Liechtenstein to end Church’s official status
WARSAW, Poland (CNS) — Liechtenstein’s government has introduced legislation that would remove the Catholic Church as the country’s official church. “We need to clear things up in areas from tax covenants to church ownership. That’s why we’ve consulted all relevant stakeholders and think we’ve found a satisfactory solution,” said Gerlinde Manz-Christ, spokeswoman for Liechtenstein’s government

Catholic school to add air-traffic control degree
ROMEOVILLE, Ill. (CNS) — Lewis University in the Joliet Diocese is set to add an air-traffic controller degree program to its academic offerings at the start of the fall 2008 semester. The Catholic university, run by the Christian Brothers, is one of just nine colleges and universities across the nation chosen by the Federal Aviation Administration to participate in its new Air Traffic Collegiate Training Initiative.

Link between crucifixes and sweatshops denied
NEW YORK (CNS) — There is no “conclusive evidence” to back up allegations that crucifixes sold in the gift shop at St. Patrick’s Cathedral and other religious goods stores were made in Chinese sweatshops, the Archdiocese of New York said in a Nov. 21 statement. “The gift shop still does not know that these claims are true,” the statement said. “In fact, it would have been virtually impossible to verify the facts,” it said, since Charles Kernaghan, director of the National Labor Committee, called a news conference “without any attempt whatsoever to contact either the gift shop or the company that imports the items ... to raise his concerns and investigate their truthfulness.”

Kernaghan had released a 74-page report alleging that crucifixes sold at the Catholic cathedral, Trinity Episcopal Church in New York and stores belonging to the Association for Christian Retail were produced at the Junxingye Metal and Plastic Products Factory in Dongguan in southern China. The report said workers at Junxingye are paid only 26.5 cents an hour, less than half of China’s minimum wage, and are routinely forced to work 100 hours a week or more.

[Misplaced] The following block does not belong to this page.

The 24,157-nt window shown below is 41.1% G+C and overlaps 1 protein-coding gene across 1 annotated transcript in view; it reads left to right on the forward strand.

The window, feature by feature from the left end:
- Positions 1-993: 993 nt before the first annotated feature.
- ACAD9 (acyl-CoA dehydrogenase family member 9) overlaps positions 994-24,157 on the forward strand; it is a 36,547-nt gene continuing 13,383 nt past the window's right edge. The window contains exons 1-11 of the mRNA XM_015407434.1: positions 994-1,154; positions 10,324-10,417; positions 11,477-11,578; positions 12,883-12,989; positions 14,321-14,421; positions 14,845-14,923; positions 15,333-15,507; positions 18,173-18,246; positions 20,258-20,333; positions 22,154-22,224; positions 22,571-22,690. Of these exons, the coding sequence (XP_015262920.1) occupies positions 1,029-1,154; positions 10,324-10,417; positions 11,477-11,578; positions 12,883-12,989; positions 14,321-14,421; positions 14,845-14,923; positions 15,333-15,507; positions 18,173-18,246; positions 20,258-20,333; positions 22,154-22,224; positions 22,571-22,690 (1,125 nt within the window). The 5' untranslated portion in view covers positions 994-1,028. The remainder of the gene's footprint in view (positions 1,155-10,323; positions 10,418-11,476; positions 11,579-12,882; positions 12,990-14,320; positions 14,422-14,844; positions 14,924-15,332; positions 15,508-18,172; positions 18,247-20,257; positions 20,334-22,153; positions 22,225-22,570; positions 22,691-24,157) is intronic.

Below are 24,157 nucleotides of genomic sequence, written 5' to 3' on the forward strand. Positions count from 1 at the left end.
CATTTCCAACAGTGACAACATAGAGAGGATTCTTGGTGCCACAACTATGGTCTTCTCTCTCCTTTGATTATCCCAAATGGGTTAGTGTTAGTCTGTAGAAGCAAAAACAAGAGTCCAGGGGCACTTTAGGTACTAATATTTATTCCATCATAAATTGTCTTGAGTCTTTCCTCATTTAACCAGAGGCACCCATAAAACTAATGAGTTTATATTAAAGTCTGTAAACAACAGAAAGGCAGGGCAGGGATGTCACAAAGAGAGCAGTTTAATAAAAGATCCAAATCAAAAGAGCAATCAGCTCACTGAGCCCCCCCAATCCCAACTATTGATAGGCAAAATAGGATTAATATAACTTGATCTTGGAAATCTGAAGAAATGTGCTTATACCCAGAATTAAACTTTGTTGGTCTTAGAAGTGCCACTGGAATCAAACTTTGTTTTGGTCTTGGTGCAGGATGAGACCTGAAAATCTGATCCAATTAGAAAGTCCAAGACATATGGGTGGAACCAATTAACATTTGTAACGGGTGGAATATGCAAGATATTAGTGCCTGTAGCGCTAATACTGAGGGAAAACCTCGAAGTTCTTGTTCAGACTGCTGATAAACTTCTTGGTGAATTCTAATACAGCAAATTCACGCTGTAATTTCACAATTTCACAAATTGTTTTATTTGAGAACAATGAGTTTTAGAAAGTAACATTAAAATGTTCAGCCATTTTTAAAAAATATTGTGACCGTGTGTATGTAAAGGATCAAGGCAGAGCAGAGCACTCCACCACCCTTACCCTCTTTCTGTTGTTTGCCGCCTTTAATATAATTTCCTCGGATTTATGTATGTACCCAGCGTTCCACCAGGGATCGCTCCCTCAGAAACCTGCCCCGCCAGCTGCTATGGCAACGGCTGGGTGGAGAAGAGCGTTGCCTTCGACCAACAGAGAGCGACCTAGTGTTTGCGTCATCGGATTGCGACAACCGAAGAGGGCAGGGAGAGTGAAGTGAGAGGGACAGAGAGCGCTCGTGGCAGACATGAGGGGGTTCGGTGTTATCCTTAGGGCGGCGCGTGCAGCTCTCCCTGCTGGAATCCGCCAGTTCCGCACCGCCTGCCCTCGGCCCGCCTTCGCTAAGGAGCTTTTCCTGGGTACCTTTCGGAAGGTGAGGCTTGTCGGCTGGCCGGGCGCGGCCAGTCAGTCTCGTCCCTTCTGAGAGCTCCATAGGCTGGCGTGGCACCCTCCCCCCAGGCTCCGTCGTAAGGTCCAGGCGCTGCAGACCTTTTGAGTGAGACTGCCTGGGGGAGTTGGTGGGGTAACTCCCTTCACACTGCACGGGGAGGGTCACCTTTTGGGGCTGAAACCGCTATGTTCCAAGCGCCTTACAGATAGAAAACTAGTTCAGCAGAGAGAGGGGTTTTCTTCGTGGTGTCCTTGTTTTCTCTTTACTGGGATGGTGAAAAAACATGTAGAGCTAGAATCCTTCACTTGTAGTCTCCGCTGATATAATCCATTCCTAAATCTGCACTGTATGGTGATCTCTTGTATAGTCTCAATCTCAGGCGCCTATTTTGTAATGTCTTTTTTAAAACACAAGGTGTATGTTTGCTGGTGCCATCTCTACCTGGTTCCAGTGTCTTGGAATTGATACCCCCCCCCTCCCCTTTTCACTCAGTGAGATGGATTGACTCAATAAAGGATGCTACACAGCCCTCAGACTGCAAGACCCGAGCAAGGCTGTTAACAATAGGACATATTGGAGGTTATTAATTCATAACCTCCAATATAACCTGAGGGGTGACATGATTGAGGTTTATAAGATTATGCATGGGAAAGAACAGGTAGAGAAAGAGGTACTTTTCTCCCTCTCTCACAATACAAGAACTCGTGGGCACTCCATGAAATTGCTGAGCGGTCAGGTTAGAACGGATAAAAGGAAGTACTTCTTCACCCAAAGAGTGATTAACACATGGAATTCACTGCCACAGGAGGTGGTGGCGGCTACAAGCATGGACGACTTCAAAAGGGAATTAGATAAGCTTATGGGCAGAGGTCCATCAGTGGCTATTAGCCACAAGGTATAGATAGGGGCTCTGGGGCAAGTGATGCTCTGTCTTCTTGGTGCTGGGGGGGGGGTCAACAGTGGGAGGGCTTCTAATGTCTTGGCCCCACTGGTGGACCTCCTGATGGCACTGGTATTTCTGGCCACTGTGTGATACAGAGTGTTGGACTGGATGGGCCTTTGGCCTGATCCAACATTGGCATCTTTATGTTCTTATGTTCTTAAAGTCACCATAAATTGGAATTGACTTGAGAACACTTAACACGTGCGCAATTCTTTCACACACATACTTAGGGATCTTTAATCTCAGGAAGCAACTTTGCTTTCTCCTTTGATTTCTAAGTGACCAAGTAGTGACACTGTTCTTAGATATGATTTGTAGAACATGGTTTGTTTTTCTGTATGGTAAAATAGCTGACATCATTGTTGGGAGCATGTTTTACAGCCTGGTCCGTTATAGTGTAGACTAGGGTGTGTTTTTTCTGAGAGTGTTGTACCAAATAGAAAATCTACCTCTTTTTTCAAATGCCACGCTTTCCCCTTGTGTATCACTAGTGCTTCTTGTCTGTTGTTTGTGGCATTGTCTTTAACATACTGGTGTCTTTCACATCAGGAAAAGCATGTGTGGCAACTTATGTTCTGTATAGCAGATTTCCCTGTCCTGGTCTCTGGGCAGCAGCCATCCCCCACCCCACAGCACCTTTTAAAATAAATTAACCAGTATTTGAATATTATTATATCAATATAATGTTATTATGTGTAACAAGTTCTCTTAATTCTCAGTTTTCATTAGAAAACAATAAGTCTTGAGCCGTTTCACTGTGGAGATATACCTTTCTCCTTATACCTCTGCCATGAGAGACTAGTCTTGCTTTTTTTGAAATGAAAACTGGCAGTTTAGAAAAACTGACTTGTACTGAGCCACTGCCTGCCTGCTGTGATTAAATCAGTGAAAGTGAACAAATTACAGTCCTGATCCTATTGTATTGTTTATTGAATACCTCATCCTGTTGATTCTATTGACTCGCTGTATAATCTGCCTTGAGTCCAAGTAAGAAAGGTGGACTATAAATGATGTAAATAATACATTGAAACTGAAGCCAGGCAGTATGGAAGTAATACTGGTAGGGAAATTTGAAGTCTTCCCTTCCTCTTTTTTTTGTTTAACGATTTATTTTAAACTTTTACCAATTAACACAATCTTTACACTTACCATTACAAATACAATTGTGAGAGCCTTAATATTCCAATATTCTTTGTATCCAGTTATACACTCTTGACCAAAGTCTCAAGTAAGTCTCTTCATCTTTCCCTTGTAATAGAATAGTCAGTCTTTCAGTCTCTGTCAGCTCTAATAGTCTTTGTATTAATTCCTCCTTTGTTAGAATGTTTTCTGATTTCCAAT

St. Patrick’s and Trinity removed the crucifixes from their shelves pending an investigation.

Book bound in skin of executed Jesuit auctioned
LONDON (CNS) — A book bound in the skin of an executed Jesuit priest was sold at an auction in England to an unnamed private collector for 5,400 pounds (more than US$11,000). The macabre, 17th-century book tells the story of the 1605 Gunpowder Plot and is covered in the hide of Father Henry Garnet.

The priest, at the time the head of the Jesuits in England, was executed May 3, 1606, outside St. Paul’s Cathedral in London for his alleged role in a Catholic plot to detonate 36 barrels of gunpowder beneath the British Parliament, an act that would have killed the Protestant King James I and other government leaders.

Founder of Homeboy Industries is honored
WASHINGTON (CNS) — A priest known to former gang members in East Los Angeles as “G-Dog” was among five adults and six young people honored by the Washington-based Caring Institute as the most caring people in America for 2007. Jesuit Father Gregory Boyle, who founded Homeboy Industries in 1988 to provide “hope, not jail” for former gang members who want to turn their lives around, received one of the 2007 National Caring Awards at a Nov. 16 ceremony in Washington.


back to topup arrow




Roman Catholic Diocese of Oakland

El Heraldo

Movie Reviews

Mass Times

Catholic Voice
Copyright © 2005 The Catholic Voice, All Rights Reserved. Site design by Sarah Kalmon-Bauer.